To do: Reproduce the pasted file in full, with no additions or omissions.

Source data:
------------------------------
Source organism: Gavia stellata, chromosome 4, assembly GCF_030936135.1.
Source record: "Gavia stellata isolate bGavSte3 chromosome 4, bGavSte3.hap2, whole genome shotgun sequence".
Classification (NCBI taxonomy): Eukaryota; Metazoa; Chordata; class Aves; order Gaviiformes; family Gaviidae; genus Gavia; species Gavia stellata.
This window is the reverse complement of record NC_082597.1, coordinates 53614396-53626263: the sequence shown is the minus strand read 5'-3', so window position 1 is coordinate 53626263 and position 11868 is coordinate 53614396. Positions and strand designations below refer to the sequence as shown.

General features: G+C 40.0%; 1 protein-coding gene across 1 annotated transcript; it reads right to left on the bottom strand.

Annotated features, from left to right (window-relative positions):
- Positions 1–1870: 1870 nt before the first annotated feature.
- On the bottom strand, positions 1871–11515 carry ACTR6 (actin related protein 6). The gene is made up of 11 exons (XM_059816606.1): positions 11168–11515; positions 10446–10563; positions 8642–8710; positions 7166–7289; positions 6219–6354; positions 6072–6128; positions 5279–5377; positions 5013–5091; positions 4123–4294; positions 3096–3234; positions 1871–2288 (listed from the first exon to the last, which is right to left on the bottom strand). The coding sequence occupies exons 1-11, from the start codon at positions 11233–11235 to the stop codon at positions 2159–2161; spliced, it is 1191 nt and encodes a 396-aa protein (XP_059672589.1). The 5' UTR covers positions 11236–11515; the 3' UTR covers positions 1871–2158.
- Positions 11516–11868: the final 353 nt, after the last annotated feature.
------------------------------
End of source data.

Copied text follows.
Source organism: Gavia stellata, chromosome 4, assembly GCF_030936135.1.
Source record: "Gavia stellata isolate bGavSte3 chromosome 4, bGavSte3.hap2, whole genome shotgun sequence".
Classification (NCBI taxonomy): Eukaryota; Metazoa; Chordata; class Aves; order Gaviiformes; family Gaviidae; genus Gavia; species Gavia stellata.
This window is the reverse complement of record NC_082597.1, coordinates 53614396-53626263: the sequence shown is the minus strand read 5'-3', so window position 1 is coordinate 53626263 and position 11868 is coordinate 53614396. Positions and strand designations below refer to the sequence as shown.

General features: G+C 40.0%; 1 protein-coding gene across 1 annotated transcript; it reads right to left on the bottom strand.

Annotated features, from left to right (window-relative positions):
- Positions 1–1870: 1870 nt before the first annotated feature.
- On the bottom strand, positions 1871–11515 carry ACTR6 (actin related protein 6). The gene is made up of 11 exons (XM_059816606.1): positions 11168–11515; positions 10446–10563; positions 8642–8710; positions 7166–7289; positions 6219–6354; positions 6072–6128; positions 5279–5377; positions 5013–5091; positions 4123–4294; positions 3096–3234; positions 1871–2288 (listed from the first exon to the last, which is right to left on the bottom strand). The coding sequence occupies exons 1-11, from the start codon at positions 11233–11235 to the stop codon at positions 2159–2161; spliced, it is 1191 nt and encodes a 396-aa protein (XP_059672589.1). The 5' UTR covers positions 11236–11515; the 3' UTR covers positions 1871–2158.
- Positions 11516–11868: the final 353 nt, after the last annotated feature.